Survey Reveals True Extent To Which Smoking Can Affect Relationships And Family Life

February 17, 2009 at 8:00 am Leave a comment

In the run up to No Smoking Day this year (March 11th), a survey commissioned by nicotine-free smoking cessation aid NicoBloc, has uncovered how smoking can affect family life and relationships in the UK.

Of the 353 smokers questioned in the NicoBloc survey, over 42% of those trying to quit revealed that smoking causes arguments with their partner and family. For a fifth of respondents, smoking triggers problems with their sex life and relationships and a third of smokers said that they actually lie to their partner about their smoking habits.

Peer Pressure

A third of respondents said they started smoking for social reasons as they thought it looked cool or were embarrassed not to smoke in front of their friends, with only 14% admitting to having started because they actually liked the taste. A fifth took up smoking to help them relax and over 70% of the smokers questioned felt guilty every time they smoked, raising stress levels.

Old Habits Die Hard

Unsurprisingly, 89% of those who have tried to quit many times before worry about the effect smoking has on their health. 78% of the smokers questioned in the survey, who had all repeatedly tried and failed to quit reported that the habit of smoking was harder to give up than the actual chemical addiction, with 71% stating that they missed having something in their hands when they were trying to quit. It’s estimated that an average 20-a-day smoker will make the ‘hand-to-mouth’ action 73,000 times a year, adding extra psychological pressure on the would-be quitter .

Dr Lynne Dawkins, Senior Psychology Lecturer at the University of East London comments: “The hand-to-mouth action of smoking through associative learning mechanisms can become a deeply entrenched habit. The habitual act of reaching for a cigarette, coupled with reduced impulse control during a quit attempt, may constitute a strong relapse factor. Any smoking cessation aids which more closely resemble a cigarette could help more smokers to quit.”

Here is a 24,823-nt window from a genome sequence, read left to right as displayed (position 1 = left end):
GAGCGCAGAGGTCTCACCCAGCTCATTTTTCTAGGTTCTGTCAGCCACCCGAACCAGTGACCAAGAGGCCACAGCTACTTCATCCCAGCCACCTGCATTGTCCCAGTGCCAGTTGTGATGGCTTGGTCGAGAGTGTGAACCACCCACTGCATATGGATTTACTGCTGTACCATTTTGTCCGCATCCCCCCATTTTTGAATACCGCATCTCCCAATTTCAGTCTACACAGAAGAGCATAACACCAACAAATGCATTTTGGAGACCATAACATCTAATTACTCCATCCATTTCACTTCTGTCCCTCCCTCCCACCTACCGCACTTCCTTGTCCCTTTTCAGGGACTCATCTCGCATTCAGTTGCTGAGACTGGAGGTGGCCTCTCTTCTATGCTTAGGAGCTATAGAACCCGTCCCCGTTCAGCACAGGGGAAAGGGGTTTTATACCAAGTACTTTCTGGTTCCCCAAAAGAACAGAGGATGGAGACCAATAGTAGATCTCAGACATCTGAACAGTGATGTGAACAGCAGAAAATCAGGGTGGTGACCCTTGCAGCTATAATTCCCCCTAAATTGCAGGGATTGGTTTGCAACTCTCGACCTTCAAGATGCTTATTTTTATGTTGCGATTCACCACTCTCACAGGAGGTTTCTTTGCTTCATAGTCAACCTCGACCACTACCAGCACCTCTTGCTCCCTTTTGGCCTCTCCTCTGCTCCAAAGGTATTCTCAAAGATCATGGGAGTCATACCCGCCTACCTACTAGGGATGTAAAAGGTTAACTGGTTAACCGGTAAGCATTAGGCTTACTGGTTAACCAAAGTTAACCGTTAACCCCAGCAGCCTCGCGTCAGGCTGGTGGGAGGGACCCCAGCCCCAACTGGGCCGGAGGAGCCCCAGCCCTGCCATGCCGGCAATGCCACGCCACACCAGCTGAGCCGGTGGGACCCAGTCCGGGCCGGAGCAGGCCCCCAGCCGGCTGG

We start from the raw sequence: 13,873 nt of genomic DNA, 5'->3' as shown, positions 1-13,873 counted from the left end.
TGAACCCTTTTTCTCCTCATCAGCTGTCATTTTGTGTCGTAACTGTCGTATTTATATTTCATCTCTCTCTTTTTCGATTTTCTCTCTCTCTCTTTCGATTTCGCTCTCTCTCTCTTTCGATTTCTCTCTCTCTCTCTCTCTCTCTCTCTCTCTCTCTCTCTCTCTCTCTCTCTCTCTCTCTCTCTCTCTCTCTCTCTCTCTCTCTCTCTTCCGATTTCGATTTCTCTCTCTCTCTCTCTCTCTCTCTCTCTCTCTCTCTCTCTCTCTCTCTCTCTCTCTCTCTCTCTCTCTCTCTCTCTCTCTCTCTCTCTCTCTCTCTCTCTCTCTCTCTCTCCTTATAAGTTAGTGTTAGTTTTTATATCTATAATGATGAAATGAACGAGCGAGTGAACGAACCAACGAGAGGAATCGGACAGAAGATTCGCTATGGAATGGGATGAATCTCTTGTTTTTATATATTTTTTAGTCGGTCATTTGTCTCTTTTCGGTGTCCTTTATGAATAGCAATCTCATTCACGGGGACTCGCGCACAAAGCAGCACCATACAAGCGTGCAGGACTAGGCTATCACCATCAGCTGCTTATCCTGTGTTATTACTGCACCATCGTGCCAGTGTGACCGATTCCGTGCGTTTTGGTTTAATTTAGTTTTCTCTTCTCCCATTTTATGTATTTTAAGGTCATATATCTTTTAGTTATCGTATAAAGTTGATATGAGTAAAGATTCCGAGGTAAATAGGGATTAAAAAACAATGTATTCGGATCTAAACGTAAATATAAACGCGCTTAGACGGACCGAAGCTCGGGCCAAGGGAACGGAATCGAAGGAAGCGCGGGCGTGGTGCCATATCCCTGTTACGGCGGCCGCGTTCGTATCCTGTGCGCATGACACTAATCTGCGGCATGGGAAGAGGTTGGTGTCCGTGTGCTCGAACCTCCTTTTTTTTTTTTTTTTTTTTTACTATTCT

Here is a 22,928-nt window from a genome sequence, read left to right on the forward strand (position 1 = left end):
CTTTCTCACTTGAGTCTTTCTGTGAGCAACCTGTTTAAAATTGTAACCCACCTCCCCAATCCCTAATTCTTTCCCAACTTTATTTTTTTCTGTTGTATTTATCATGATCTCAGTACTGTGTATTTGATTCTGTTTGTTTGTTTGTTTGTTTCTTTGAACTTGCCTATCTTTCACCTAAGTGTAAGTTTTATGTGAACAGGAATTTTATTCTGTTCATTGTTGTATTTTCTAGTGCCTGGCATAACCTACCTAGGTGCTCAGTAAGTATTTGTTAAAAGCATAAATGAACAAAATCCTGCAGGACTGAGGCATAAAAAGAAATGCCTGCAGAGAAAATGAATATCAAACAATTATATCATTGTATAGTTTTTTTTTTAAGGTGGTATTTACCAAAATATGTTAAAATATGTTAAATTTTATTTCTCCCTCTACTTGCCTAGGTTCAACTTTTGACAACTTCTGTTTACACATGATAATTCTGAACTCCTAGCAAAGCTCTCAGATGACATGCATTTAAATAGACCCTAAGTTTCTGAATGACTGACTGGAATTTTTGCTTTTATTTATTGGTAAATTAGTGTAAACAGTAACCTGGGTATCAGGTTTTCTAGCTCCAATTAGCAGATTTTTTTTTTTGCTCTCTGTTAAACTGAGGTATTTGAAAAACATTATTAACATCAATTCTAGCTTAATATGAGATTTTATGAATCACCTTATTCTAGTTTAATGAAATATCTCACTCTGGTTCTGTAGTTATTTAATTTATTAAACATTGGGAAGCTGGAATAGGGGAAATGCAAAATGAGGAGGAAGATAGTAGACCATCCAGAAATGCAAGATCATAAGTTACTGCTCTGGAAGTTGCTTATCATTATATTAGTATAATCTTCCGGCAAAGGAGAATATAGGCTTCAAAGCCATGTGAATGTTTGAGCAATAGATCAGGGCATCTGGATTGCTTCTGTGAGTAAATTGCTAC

NicoBloc is a two-step approach, first helping to break the addiction to nicotine and then helping to give up the physical cigarette and hand-to-mouth habit. An alternative to NRT (Nicotine Replacement Therapy) and drug-based smoking cessation methods, NicoBloc is a fluid applied to the end of a cigarette filter immediately before smoking. The fluid works by moistening the cigarette filter, cooling the smoke down as it is drawn through. The tar and nicotine vapour molecules condense back into solid form, sticking to the filter material instead of being passed through to the smoker.

Designed as a gradual reduction method, the amount of nicotine that is inhaled is gradually reduced over a three-week period. During the recommended six-week quit programme, one drop is applied in week one, two drops in week two and three drops from week three onwards. By this time up to 99% of tar and nicotine inhalation is blocked.

Lita Huckle, a former smoker from Berkshire, finally quit in 1999 with the aid of NicoBloc having repeatedly failed to kick her 20 year 20-a-day habit. She says: “I had previously tried to quit before but found the lure of social smoking got in the way. When I used NicoBloc I didn’t have to quit straight away and it gave me a chance to get used to not smoking so much over a period of time before making the final break.”

NicoBloc (£19.56) is available in independent pharmacies and online with each pack including an instructions DVD, progress chart and a 15ml bottle which provides two weeks supply for a typical 20-a-day smoker. For further information and support visit call 01452 524 012.




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